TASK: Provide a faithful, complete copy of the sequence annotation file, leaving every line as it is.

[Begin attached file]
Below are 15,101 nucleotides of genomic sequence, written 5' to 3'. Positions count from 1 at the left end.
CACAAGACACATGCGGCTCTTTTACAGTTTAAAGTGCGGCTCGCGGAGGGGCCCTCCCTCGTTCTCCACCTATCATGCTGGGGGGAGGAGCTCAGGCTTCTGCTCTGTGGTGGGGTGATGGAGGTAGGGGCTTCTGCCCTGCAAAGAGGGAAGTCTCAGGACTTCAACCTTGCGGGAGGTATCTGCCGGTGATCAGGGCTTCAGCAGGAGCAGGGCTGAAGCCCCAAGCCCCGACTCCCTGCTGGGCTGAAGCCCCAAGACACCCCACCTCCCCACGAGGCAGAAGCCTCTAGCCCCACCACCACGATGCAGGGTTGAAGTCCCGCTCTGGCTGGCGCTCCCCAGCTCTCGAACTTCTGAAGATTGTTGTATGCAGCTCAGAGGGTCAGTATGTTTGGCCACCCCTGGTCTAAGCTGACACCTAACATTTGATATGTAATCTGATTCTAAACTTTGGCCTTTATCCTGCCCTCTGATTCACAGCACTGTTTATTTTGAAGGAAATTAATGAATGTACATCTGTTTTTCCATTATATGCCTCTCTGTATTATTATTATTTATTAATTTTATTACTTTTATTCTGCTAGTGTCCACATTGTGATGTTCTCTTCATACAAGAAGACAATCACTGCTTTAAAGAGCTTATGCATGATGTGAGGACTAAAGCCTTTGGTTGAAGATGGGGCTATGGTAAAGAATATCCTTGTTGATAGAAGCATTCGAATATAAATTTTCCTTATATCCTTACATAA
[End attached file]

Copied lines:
Below are 15,101 nucleotides of genomic sequence, written 5' to 3'. Positions count from 1 at the left end.
CACAAGACACATGCGGCTCTTTTACAGTTTAAAGTGCGGCTCGCGGAGGGGCCCTCCCTCGTTCTCCACCTATCATGCTGGGGGGAGGAGCTCAGGCTTCTGCTCTGTGGTGGGGTGATGGAGGTAGGGGCTTCTGCCCTGCAAAGAGGGAAGTCTCAGGACTTCAACCTTGCGGGAGGTATCTGCCGGTGATCAGGGCTTCAGCAGGAGCAGGGCTGAAGCCCCAAGCCCCGACTCCCTGCTGGGCTGAAGCCCCAAGACACCCCACCTCCCCACGAGGCAGAAGCCTCTAGCCCCACCACCACGATGCAGGGTTGAAGTCCCGCTCTGGCTGGCGCTCCCCAGCTCTCGAACTTCTGAAGATTGTTGTATGCAGCTCAGAGGGTCAGTATGTTTGGCCACCCCTGGTCTAAGCTGACACCTAACATTTGATATGTAATCTGATTCTAAACTTTGGCCTTTATCCTGCCCTCTGATTCACAGCACTGTTTATTTTGAAGGAAATTAATGAATGTACATCTGTTTTTCCATTATATGCCTCTCTGTATTATTATTATTTATTAATTTTATTACTTTTATTCTGCTAGTGTCCACATTGTGATGTTCTCTTCATACAAGAAGACAATCACTGCTTTAAAGAGCTTATGCATGATGTGAGGACTAAAGCCTTTGGTTGAAGATGGGGCTATGGTAAAGAATATCCTTGTTGATAGAAGCATTCGAATATAAATTTTCCTTATATCCTTACATAA